NCAA Football: The Time Has Come To Bring Back the Death Penalty

Oliver VanDervoortCorrespondent IJuly 30, 2011

COLUMBUS, OH - MARCH 30:  Head Coach Jim Tressel speaks to the media during a press conference before the start of Spring practices at the Woody Hayes Athletic Center at The Ohio State University on March 30, 2011 in Columbus, Ohio. (Photo by Jamie Sabau/Getty Images)
Jamie Sabau/Getty Images

Looking at what has taken place at some of the premiere college football programs in the country, one thing has become crystal clear. NCAA football is at a crossroads. While the sport is seeing record revenues thanks to giant television contracts and merchandise sales, there is also a cancer that is permeating what is rapidly becoming America's pastime.

The influx of money has added to a brand new kind of pressure on head coaches to win and because of this more and more of them are doing things they know are wrong, know are against the rules and sadly they know the schools they work for will only get a slap on the wrist if they are caught.

In the past year, coaches from two of the premier programs in the country were found to have done things that were so obviously against the rules that they had to lose their jobs. Most recently was Butch Davis at the University of North Carolina but the more famous of the two has to be Jim Tressel at Ohio State.

In both cases, it appears that not only did the coaches know there were all kinds of shady goings on, but that when they found out about them, they worked pretty darn hard to cover them up.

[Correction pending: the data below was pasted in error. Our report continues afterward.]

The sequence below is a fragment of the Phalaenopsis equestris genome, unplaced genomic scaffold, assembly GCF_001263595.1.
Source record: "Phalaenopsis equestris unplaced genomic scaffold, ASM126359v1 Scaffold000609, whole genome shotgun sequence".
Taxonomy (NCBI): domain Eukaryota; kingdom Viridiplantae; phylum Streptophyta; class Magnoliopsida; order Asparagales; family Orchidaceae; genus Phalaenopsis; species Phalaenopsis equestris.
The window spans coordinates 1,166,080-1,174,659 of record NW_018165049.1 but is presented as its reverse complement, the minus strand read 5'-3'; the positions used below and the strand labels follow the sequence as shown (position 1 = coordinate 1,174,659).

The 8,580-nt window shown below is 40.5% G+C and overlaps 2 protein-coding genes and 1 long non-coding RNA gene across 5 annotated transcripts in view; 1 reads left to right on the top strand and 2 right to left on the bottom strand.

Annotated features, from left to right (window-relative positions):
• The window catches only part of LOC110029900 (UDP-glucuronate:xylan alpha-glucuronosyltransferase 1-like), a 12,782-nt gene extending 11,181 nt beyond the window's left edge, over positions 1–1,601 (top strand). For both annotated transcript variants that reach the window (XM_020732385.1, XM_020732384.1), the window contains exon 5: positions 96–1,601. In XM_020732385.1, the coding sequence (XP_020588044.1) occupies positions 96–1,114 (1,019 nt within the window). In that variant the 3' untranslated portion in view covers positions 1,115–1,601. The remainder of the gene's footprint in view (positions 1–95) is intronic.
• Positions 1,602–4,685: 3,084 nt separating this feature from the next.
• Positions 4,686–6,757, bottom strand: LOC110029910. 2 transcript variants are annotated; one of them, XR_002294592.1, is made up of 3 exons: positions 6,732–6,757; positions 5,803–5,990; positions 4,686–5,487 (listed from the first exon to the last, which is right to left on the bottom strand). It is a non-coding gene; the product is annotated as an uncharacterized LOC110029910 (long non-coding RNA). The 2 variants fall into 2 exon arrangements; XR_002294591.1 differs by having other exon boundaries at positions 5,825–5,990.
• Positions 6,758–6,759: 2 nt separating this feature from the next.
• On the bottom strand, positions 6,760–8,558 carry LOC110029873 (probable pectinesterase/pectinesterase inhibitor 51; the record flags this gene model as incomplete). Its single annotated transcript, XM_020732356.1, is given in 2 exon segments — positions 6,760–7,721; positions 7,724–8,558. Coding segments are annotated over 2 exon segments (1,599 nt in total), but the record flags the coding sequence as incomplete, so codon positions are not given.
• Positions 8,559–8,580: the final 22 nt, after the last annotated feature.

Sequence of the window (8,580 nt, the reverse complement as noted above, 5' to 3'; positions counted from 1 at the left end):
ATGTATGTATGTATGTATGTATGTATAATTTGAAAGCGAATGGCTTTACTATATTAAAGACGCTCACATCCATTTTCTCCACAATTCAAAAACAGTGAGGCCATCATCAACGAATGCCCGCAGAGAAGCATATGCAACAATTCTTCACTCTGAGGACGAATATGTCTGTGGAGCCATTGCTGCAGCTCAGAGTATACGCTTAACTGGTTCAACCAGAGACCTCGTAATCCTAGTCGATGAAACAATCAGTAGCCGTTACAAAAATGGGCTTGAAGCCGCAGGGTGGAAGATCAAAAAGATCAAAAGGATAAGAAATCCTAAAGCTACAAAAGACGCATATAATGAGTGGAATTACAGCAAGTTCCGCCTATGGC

More than losing their jobs for these apparent indiscretions, what both coaches seem to have in common is that by throwing themselves on the sword and taking full responsibility, they may be saving their schools from what is today's severest punishment in losing scholarships and bowl game visits.

While the investigations by the NCAA aren't finished yet, those in the know seem to believe that thanks to the programs getting rid of their coaches, the worst punishments have already been metered out.

Here's the problem with that approach: college football programs are notoriously forgiving when it comes to coaches they believe can lead them to the promised land and I guarantee that within two years, both coaches will have new jobs inside the coaching fraternity should they seek them.

While I'm all for second chances, there needs to be some sort of stigma that can be strapped to these coaches that will go a ways towards keeping programs from wading into these kinds of piranha pits. That stigma would be slapped on, and hard should the NCAA meter out the kind of justice it has shied away from since SMU.

I understand why the NCAA has not come close to dropping this particular hammer on a program since then. SMU was so crippled by their death penalty that they are just now climbing out of the hole it caused, nearly three decades after having the sentence delivered.

There is certainly a reason the punishment is called what it is, but in an era where corruption may honestly be more rampant (or at least have record dollar amounts attached to it) than ever before there needs to be an ultimate punishment that schools have to fear. The NCAA has become a toothless organization that allows the inmates run the asylum thanks to back room deals and promises that they will NEVER do it again (until the next time.)

Much like a large dysfunctional family, when the kids lose respect for their parents, the only way to get it back is to show they actually mean business.

If coaches know that looking the other way when players are committing all sorts of different infractions means that the program could go down for the count and if universities know that if they look the other way while their coaches oversee corrupt programs they will lose those programs for a number of years, then maybe everyone will stop looking the other way.